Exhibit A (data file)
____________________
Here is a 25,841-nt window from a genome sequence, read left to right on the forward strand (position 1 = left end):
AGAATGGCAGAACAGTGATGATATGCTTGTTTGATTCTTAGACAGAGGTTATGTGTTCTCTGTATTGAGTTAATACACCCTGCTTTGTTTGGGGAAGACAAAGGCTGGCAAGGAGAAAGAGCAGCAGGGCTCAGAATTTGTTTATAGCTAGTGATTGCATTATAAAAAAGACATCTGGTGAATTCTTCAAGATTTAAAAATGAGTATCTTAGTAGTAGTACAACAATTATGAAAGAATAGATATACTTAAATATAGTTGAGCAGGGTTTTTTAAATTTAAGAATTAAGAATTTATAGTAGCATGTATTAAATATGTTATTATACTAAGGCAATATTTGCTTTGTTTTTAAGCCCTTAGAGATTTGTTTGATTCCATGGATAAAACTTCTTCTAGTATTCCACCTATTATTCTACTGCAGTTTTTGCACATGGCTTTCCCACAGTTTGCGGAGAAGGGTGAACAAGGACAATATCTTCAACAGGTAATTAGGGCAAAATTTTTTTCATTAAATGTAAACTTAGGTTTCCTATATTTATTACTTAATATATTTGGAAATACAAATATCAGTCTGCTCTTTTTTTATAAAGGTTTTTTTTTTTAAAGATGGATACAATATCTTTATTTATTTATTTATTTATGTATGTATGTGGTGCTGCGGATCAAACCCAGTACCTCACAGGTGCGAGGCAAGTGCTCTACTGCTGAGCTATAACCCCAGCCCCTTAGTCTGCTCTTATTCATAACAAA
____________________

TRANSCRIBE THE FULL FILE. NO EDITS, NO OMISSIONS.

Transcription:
Here is a 25,841-nt window from a genome sequence, read left to right on the forward strand (position 1 = left end):
AGAATGGCAGAACAGTGATGATATGCTTGTTTGATTCTTAGACAGAGGTTATGTGTTCTCTGTATTGAGTTAATACACCCTGCTTTGTTTGGGGAAGACAAAGGCTGGCAAGGAGAAAGAGCAGCAGGGCTCAGAATTTGTTTATAGCTAGTGATTGCATTATAAAAAAGACATCTGGTGAATTCTTCAAGATTTAAAAATGAGTATCTTAGTAGTAGTACAACAATTATGAAAGAATAGATATACTTAAATATAGTTGAGCAGGGTTTTTTAAATTTAAGAATTAAGAATTTATAGTAGCATGTATTAAATATGTTATTATACTAAGGCAATATTTGCTTTGTTTTTAAGCCCTTAGAGATTTGTTTGATTCCATGGATAAAACTTCTTCTAGTATTCCACCTATTATTCTACTGCAGTTTTTGCACATGGCTTTCCCACAGTTTGCGGAGAAGGGTGAACAAGGACAATATCTTCAACAGGTAATTAGGGCAAAATTTTTTTCATTAAATGTAAACTTAGGTTTCCTATATTTATTACTTAATATATTTGGAAATACAAATATCAGTCTGCTCTTTTTTTATAAAGGTTTTTTTTTTTAAAGATGGATACAATATCTTTATTTATTTATTTATTTATGTATGTATGTGGTGCTGCGGATCAAACCCAGTACCTCACAGGTGCGAGGCAAGTGCTCTACTGCTGAGCTATAACCCCAGCCCCTTAGTCTGCTCTTATTCATAACAAA